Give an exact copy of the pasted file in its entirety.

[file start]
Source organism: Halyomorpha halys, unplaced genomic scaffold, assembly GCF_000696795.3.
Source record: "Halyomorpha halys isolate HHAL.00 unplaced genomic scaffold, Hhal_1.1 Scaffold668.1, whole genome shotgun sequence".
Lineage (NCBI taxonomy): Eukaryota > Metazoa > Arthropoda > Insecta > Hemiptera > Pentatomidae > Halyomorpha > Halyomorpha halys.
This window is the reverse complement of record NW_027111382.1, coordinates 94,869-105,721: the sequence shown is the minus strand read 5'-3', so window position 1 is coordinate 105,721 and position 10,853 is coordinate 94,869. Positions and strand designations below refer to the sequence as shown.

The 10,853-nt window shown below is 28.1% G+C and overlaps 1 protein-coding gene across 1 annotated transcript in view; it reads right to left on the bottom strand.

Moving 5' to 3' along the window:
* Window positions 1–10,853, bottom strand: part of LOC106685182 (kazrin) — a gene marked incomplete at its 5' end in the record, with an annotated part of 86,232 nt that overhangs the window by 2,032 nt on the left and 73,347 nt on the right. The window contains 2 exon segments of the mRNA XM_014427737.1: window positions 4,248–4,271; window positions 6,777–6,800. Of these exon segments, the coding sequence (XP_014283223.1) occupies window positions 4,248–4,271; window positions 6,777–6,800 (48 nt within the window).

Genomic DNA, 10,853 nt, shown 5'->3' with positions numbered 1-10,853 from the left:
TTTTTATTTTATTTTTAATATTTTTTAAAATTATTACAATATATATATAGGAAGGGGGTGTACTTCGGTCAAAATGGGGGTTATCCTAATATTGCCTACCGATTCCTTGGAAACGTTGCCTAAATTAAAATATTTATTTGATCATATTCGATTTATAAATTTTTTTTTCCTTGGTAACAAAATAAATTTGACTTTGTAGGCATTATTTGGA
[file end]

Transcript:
Source organism: Halyomorpha halys, unplaced genomic scaffold, assembly GCF_000696795.3.
Source record: "Halyomorpha halys isolate HHAL.00 unplaced genomic scaffold, Hhal_1.1 Scaffold668.1, whole genome shotgun sequence".
Lineage (NCBI taxonomy): Eukaryota > Metazoa > Arthropoda > Insecta > Hemiptera > Pentatomidae > Halyomorpha > Halyomorpha halys.
This window is the reverse complement of record NW_027111382.1, coordinates 94,869-105,721: the sequence shown is the minus strand read 5'-3', so window position 1 is coordinate 105,721 and position 10,853 is coordinate 94,869. Positions and strand designations below refer to the sequence as shown.

The 10,853-nt window shown below is 28.1% G+C and overlaps 1 protein-coding gene across 1 annotated transcript in view; it reads right to left on the bottom strand.

Moving 5' to 3' along the window:
* Window positions 1–10,853, bottom strand: part of LOC106685182 (kazrin) — a gene marked incomplete at its 5' end in the record, with an annotated part of 86,232 nt that overhangs the window by 2,032 nt on the left and 73,347 nt on the right. The window contains 2 exon segments of the mRNA XM_014427737.1: window positions 4,248–4,271; window positions 6,777–6,800. Of these exon segments, the coding sequence (XP_014283223.1) occupies window positions 4,248–4,271; window positions 6,777–6,800 (48 nt within the window).

Genomic DNA, 10,853 nt, shown 5'->3' with positions numbered 1-10,853 from the left:
TTTTTATTTTATTTTTAATATTTTTTAAAATTATTACAATATATATATAGGAAGGGGGTGTACTTCGGTCAAAATGGGGGTTATCCTAATATTGCCTACCGATTCCTTGGAAACGTTGCCTAAATTAAAATATTTATTTGATCATATTCGATTTATAAATTTTTTTTTCCTTGGTAACAAAATAAATTTGACTTTGTAGGCATTATTTGGA